Another extortionate way to profiteering.

Bonefish Blues

Banging donk
Location
52 Festive Road
I have no experience of sealed bids but I do have experience of getting some way down the line and and seller pulling out with a better offer (ie being gazumped). At the time someone (solicitor, estate agent I forget) told me about sealed bids as if they were some kind of enlightened thing done by those much more civilised people north of the border, rather than a means to rapacious profiteering.
The Scottish system is binding once an offer is accepted - that would be a big step forward IMHO.
 

BoldonLad

Veteran
Location
South Tyneside
They are. They are also binding on both parties once accepted, so there's no gazumping.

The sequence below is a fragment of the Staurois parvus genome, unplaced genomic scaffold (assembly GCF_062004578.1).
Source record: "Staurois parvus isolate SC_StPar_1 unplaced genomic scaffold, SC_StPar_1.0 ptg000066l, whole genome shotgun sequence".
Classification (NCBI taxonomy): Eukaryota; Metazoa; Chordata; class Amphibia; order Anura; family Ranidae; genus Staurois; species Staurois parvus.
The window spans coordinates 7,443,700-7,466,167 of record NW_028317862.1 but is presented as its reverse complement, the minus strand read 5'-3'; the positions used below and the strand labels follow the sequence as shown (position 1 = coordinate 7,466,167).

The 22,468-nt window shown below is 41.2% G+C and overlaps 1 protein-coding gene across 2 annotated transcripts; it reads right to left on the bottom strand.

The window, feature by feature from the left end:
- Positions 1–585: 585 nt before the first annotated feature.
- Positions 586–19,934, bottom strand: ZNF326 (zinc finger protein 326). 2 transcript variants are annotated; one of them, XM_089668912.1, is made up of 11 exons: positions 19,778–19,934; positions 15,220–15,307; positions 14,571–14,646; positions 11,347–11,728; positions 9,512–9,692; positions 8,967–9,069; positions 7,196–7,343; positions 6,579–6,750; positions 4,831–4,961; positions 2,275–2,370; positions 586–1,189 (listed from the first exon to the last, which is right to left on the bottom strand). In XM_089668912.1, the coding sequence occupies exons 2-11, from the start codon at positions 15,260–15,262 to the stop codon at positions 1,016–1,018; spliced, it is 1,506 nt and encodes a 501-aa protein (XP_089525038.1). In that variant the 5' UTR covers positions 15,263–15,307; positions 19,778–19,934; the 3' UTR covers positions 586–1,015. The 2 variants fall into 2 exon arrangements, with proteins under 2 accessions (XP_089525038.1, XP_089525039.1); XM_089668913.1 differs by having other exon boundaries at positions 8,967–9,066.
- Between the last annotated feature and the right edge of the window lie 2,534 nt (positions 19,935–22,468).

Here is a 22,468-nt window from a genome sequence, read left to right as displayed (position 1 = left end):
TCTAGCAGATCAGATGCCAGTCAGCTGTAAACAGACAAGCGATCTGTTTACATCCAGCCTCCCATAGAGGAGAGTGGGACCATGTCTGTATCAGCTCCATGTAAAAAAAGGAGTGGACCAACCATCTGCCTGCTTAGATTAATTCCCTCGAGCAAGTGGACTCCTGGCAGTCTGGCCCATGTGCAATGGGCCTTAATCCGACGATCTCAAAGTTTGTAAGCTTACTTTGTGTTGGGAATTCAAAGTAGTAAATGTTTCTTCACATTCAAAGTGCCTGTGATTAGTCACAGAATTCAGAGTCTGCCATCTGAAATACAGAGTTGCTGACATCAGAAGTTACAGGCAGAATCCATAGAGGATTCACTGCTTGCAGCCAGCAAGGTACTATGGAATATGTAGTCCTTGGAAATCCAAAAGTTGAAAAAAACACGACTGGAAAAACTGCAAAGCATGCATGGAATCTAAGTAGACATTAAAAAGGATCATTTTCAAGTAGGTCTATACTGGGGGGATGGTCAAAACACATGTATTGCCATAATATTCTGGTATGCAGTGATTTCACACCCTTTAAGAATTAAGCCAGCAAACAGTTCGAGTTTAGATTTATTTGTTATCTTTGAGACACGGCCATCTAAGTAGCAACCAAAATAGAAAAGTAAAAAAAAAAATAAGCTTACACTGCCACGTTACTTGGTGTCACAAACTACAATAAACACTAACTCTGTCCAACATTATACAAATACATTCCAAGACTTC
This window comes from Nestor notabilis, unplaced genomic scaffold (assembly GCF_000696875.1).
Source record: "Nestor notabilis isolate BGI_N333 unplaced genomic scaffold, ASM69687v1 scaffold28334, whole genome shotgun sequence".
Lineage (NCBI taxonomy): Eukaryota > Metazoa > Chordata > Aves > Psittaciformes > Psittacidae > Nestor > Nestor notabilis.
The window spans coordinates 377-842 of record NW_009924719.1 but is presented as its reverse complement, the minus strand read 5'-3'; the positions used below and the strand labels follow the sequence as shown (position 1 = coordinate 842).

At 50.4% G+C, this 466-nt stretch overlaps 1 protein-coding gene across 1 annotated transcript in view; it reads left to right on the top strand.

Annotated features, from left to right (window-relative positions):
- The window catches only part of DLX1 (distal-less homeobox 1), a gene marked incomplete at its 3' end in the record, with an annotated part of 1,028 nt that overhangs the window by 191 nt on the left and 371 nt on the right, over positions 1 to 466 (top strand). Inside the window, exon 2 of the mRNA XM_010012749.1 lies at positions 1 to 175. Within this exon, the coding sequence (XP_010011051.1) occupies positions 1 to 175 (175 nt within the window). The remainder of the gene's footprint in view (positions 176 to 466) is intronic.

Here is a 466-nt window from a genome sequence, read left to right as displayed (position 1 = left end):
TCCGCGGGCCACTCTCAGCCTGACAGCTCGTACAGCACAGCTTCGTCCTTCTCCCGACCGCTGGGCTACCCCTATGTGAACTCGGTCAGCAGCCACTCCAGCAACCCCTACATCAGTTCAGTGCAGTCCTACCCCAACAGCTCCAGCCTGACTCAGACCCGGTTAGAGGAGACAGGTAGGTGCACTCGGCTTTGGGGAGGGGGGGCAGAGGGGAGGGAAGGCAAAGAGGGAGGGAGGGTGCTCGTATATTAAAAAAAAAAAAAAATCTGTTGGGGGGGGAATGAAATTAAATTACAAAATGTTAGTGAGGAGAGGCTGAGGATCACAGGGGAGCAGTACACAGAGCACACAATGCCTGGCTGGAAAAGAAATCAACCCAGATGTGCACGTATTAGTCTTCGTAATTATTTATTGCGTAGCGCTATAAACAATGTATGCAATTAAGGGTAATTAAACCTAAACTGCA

At 73, I doubt I will be buying or selling a property again, in my lifetime. My experience of buying and selling is that it is extremely stressful, what with gazumping, the possibility of buyer (or seller) backing out at last minute etc. IMHO, legally binding sealed bids would be a winner.
 

Pale Rider

Legendary Member
Sealed bids were involved in my gaffe 20 years ago. so they weren't new then.

I'm no expert, but I thought it slightly ridiculous at the time because I associated sealed bids with an uber-desirable duplex apartment in Belgravia, not a ruddy terrace in Sunderland.

Still, never under-estimate the greed of the property selling public.

It is worth bearing mind estate agents are legally obliged to pass on an offer.